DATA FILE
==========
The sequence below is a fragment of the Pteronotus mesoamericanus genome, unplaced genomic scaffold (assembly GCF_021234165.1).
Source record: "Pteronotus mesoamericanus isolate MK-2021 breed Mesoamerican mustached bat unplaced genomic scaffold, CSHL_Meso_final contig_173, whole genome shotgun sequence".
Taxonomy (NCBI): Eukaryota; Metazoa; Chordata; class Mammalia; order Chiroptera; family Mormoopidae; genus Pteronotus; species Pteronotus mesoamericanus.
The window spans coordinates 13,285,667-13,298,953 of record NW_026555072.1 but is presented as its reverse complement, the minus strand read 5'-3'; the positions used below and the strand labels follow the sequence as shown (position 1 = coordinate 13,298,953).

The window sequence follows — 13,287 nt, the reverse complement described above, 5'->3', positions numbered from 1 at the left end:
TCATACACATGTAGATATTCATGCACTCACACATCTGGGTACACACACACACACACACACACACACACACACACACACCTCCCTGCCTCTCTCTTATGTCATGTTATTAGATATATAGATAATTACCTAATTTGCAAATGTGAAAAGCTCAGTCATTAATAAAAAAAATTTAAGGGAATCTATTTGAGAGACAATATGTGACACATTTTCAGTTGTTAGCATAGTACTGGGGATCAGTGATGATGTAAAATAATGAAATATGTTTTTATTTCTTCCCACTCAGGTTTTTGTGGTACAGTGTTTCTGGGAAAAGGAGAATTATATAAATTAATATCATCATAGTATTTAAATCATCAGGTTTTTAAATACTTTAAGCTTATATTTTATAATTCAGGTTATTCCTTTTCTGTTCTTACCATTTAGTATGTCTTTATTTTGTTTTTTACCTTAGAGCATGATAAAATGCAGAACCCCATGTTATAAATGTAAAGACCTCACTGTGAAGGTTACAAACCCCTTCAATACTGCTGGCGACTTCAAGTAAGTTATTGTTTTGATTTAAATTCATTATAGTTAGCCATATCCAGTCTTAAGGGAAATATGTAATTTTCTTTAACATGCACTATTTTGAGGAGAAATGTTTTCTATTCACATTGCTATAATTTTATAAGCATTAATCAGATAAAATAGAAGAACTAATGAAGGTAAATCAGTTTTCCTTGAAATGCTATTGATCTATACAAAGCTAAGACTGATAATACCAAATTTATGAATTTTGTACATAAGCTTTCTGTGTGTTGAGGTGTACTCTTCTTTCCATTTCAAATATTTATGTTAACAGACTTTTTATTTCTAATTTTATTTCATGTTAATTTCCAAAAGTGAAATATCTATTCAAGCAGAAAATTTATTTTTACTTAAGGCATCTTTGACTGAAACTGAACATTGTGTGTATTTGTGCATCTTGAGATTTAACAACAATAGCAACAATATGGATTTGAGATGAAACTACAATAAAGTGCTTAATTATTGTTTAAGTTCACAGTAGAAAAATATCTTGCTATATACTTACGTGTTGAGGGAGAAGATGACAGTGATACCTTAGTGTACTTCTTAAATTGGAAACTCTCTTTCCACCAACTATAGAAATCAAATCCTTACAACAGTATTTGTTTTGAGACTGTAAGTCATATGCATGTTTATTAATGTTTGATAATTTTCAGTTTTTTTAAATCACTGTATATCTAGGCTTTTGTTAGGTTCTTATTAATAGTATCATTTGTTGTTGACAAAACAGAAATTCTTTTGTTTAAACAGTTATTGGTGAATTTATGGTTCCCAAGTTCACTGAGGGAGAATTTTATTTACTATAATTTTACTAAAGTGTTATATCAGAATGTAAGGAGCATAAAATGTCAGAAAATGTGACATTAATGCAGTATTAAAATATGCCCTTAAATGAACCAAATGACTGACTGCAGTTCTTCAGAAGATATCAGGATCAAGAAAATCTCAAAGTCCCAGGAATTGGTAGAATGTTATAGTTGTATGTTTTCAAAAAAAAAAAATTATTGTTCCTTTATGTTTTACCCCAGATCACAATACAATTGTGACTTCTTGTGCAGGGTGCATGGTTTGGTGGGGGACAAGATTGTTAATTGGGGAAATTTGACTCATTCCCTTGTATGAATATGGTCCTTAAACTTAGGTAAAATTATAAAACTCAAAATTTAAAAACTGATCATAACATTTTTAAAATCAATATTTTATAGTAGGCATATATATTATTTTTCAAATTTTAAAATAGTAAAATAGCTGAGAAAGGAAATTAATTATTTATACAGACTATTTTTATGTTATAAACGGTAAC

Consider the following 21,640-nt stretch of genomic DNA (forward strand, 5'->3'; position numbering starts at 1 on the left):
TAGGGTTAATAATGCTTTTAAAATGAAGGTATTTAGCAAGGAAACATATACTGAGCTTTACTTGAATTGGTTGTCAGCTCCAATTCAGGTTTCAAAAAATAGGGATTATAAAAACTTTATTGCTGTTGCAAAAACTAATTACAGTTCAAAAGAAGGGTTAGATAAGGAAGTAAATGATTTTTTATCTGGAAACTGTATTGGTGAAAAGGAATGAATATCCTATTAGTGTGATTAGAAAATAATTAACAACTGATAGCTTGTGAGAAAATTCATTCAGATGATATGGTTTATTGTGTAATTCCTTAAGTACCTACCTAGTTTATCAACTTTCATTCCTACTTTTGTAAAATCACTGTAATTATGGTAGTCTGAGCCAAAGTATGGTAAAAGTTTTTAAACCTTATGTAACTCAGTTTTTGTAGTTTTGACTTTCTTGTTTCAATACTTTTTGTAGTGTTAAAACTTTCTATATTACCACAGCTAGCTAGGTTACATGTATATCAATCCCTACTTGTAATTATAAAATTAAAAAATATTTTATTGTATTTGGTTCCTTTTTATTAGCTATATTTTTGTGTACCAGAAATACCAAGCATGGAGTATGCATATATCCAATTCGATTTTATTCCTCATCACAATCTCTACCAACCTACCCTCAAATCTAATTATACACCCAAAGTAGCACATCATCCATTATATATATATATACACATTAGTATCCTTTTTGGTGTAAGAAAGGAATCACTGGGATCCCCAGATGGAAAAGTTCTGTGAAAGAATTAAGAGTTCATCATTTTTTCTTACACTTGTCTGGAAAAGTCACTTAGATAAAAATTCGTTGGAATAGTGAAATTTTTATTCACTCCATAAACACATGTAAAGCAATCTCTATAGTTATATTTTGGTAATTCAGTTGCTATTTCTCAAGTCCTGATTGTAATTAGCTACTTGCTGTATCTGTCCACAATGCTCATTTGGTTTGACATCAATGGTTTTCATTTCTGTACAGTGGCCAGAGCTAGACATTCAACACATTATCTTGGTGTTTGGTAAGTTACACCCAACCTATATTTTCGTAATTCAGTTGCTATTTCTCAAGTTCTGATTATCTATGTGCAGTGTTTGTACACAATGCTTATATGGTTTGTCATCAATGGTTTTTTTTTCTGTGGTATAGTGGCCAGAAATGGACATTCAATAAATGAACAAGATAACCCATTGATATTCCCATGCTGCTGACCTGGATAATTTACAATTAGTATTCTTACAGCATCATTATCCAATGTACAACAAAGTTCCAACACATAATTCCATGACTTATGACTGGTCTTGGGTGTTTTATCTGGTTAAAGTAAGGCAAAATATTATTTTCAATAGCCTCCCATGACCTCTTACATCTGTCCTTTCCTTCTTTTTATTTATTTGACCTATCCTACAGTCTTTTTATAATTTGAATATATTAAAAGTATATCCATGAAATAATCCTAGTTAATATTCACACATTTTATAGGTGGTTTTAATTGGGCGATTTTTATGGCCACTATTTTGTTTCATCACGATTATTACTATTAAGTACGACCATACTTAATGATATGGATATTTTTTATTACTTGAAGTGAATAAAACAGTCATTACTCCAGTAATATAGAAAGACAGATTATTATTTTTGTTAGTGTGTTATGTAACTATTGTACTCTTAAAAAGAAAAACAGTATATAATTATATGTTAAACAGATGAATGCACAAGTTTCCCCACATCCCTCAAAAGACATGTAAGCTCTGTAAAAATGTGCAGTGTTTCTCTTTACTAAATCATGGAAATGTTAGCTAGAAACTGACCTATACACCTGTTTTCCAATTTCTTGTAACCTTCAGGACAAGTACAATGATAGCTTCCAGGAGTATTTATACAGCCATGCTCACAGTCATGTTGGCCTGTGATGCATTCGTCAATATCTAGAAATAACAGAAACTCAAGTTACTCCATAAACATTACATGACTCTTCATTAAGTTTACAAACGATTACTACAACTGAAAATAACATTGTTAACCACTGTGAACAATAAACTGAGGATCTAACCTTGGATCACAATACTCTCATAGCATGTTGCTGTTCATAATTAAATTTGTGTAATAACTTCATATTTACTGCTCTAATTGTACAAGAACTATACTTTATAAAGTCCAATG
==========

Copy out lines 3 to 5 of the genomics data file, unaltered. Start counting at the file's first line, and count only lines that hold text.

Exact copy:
Taxonomy (NCBI): Eukaryota; Metazoa; Chordata; class Mammalia; order Chiroptera; family Mormoopidae; genus Pteronotus; species Pteronotus mesoamericanus.
The window spans coordinates 13,285,667-13,298,953 of record NW_026555072.1 but is presented as its reverse complement, the minus strand read 5'-3'; the positions used below and the strand labels follow the sequence as shown (position 1 = coordinate 13,298,953).

The window sequence follows — 13,287 nt, the reverse complement described above, 5'->3', positions numbered from 1 at the left end: